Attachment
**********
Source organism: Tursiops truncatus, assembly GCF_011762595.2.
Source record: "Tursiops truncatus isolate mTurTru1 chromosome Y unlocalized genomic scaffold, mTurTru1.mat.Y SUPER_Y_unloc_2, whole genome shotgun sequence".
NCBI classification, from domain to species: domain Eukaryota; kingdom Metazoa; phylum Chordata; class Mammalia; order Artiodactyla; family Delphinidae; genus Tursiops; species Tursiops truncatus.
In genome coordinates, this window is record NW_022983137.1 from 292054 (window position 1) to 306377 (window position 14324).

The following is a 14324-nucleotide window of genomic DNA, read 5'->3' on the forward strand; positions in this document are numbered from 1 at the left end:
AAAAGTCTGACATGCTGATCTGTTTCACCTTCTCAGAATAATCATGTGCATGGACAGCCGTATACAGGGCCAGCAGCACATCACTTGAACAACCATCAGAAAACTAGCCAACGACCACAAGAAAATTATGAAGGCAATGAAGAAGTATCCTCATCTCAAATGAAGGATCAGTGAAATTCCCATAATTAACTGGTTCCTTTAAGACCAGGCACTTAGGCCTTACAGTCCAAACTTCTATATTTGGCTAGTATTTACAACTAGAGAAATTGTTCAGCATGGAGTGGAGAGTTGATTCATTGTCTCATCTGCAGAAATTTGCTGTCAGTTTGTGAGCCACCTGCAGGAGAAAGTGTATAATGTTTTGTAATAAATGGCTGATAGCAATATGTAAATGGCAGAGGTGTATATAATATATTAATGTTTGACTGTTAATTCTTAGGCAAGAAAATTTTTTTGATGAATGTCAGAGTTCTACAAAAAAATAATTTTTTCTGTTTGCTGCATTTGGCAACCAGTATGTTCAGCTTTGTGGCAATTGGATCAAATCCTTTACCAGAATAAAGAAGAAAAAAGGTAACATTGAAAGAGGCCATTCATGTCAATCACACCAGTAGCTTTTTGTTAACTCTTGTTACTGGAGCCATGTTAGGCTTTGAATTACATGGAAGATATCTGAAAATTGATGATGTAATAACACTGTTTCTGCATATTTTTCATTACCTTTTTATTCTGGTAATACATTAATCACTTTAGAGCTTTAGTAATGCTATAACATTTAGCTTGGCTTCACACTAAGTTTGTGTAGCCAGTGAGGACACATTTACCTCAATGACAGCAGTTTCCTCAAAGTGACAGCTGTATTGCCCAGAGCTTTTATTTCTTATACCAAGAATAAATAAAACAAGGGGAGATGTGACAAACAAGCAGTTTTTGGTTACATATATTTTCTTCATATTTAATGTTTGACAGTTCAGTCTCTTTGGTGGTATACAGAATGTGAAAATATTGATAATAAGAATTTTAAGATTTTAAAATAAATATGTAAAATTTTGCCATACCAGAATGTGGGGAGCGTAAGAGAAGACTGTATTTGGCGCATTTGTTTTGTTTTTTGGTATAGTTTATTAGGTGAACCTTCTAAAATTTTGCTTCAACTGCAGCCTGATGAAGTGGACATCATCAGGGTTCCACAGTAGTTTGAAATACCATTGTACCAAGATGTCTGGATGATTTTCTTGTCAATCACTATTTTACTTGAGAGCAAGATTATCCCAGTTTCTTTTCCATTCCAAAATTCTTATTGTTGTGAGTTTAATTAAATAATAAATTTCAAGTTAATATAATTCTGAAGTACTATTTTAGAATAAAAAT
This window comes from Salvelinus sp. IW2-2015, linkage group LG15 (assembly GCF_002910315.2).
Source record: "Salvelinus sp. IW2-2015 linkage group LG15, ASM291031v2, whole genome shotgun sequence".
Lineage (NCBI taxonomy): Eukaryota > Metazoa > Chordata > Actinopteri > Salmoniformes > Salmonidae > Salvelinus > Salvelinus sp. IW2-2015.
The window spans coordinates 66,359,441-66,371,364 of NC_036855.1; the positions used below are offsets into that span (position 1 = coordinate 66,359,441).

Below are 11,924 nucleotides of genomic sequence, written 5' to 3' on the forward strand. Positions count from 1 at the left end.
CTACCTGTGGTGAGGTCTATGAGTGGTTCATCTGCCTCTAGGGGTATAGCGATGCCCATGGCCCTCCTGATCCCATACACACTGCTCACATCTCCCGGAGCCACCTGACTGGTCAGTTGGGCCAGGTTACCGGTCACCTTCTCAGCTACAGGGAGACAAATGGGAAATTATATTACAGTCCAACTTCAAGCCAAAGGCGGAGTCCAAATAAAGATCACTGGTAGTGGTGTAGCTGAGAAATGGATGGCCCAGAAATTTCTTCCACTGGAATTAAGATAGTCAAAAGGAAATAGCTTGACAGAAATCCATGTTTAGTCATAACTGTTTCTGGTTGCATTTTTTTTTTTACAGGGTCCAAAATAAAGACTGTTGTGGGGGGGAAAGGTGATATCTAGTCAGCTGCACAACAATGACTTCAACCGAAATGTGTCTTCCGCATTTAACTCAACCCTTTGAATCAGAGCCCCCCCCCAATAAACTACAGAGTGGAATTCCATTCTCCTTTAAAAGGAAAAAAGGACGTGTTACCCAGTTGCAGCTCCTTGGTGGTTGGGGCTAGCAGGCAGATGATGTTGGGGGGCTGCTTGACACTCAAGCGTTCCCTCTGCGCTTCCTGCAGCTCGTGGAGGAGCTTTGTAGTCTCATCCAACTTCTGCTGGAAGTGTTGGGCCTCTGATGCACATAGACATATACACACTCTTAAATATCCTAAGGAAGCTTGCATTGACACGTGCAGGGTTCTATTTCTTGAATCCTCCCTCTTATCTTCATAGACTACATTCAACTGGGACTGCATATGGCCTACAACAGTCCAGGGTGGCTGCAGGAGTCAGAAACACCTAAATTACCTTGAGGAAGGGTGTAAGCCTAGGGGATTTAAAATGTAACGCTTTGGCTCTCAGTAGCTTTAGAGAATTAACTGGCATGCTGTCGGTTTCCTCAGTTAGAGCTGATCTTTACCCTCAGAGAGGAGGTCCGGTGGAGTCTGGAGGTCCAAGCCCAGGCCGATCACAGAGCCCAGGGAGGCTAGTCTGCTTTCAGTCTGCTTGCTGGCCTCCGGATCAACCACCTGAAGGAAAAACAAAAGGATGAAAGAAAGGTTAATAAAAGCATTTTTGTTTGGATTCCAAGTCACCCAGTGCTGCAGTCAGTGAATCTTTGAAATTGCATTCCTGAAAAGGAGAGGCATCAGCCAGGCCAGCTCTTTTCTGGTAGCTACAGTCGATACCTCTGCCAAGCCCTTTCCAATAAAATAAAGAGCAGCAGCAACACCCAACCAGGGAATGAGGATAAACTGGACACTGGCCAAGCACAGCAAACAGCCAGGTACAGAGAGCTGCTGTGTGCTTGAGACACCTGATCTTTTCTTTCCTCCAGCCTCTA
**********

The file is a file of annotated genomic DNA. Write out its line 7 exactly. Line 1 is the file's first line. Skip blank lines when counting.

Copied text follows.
This window comes from Salvelinus sp. IW2-2015, linkage group LG15 (assembly GCF_002910315.2).